Skylights featured on Astronomy Picture of the Day

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Skylights featured nine times on Earth Science Picture of the Day: 1 2 3 4 5 6 7 8 9 -- Full List Restored!


Photo of the Week.Reddish Mars (center) approaches Regulus (at the end of the Sickle of Leo) the morning of November 2, 2011. See a labelled version and full resolution.

Astronomy news for the two weeks starting Friday, November 18, 2011.

Skylights will next appear December 2, 1011.

Our fortnight is bracketed by the quarter Moons, beginning with the third quarter on Friday, November 18 (which takes place shortly before Moonset in North America) and finishing with first quarter the morning of Friday, December 2, with the Moon out of sight. In the middle, the Moon passes new on the night of Thursday the 24th. Thus during the first week of our period the Moon thins in its morning-view waning crescent phase, while in the second week it waxes as an evening crescent. Your first reasonable view of the waxing crescent will be on the twilight evening of Saturday the 26th.

The morning of Saturday the 19th, watch the Moon pass eight degrees south of Mars. Next, on the morning of Tuesday the 22nd, find the Moon to the southwest of Saturn, then the following morning to the southeast of the planet. A more striking event is reserved for the evening of Saturday the 26th during twilight, when the slim crescent Moon will lie just to the right of Venus (with Mercury down and to the right of the pair and close to the horizon). The following night, the somewhat fatter crescent will appear well up and to the left of the brightening planet. In lesser news, as December begins, the Moon will glide several degrees north of Neptune. Earlier, a day and a half before it goes through its new phase, the Moon passes perigee, when it will be closest to Earth. This new Moon also aligns with the Sun, eclipsing it, but the event is of no interest since it is both partial and visible only from the Antarctic and a few points north.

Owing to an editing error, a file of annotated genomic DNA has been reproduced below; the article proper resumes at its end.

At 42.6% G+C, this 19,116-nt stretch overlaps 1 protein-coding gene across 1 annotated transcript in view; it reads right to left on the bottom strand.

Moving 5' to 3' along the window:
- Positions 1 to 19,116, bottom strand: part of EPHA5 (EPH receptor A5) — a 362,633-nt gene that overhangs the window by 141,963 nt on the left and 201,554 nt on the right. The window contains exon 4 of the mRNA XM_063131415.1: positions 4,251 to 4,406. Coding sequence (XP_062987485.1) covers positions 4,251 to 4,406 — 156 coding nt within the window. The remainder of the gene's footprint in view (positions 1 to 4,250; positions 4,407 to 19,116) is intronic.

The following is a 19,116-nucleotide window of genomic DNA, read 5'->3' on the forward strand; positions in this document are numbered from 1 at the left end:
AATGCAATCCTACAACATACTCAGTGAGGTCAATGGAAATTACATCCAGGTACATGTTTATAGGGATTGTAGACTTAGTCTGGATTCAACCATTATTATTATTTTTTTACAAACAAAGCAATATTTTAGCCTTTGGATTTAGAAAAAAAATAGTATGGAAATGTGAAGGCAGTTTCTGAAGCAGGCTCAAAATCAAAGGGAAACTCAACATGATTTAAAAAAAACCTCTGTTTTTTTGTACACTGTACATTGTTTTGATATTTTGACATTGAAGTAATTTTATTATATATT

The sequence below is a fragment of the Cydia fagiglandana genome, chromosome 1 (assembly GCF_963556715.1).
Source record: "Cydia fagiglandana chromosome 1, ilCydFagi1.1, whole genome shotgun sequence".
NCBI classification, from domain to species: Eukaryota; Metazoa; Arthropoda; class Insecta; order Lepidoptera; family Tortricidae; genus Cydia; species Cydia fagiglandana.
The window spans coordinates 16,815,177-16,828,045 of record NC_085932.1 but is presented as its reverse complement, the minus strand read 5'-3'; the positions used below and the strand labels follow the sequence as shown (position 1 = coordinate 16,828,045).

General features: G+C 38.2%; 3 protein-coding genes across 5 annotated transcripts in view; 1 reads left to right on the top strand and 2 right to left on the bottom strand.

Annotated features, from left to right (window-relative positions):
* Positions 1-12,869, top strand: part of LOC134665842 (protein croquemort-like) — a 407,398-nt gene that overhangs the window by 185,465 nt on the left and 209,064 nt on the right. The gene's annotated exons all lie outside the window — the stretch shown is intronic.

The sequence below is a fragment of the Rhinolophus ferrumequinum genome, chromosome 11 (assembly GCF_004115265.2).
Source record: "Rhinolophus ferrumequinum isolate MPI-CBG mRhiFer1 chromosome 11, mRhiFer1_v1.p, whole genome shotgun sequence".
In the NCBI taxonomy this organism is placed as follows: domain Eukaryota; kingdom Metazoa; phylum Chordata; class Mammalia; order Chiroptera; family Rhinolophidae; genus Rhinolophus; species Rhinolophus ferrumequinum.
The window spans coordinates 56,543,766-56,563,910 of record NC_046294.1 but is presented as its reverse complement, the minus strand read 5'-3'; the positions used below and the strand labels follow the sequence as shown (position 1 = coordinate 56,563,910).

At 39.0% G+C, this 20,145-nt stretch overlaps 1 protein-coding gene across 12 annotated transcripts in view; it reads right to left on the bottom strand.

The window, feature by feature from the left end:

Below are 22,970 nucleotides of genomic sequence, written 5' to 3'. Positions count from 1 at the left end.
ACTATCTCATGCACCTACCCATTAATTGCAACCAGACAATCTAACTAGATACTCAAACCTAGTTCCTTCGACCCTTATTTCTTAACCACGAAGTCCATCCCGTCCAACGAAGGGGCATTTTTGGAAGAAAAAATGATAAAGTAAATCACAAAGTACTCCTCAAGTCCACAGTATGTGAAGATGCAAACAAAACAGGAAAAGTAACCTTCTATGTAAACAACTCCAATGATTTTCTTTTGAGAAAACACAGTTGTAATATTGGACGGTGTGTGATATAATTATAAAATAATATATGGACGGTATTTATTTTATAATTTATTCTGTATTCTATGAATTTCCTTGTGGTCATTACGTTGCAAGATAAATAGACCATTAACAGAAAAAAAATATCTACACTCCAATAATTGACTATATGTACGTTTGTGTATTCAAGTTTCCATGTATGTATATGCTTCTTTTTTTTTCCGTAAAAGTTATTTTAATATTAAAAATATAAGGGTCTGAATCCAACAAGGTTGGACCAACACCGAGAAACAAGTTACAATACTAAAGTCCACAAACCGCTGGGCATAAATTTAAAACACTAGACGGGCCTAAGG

Jupiter still rules the evening skies, the planet well up in the east as the sky darkens, crossing the meridian to the south between 9 and 10 PM (depending on where in our period we are), then setting well before dawn. The giant of the planetary system will, however, be rivalled by the growing presence of Venus, which toward the end of November crosses a divide by setting after the end of twilight. Look for its brilliant light in the southwest before the sky darkens, guided (as noted above) by the Moon the evening of Friday the 26th. Mars, moving rapidly eastward south of the main figure of Leo (and to the southeast of Regulus), is now rising shortly before midnight, Next is Saturn. Replacing Jupiter in the sky, the ringed planet is now up by 4 AM to the north of Virgo's luminary, Spica.

In early evening, the Great Square of Pegasus rides high in the south with the star streams of Andromeda coming off its northeastern corner. Far to the south of it sits the lonely star Fomalhaut, the Fish's Mouth, which is mythologically linked to Aquarius. Look for his "Y"- shaped Water Jar to the southwest of the Great Square.
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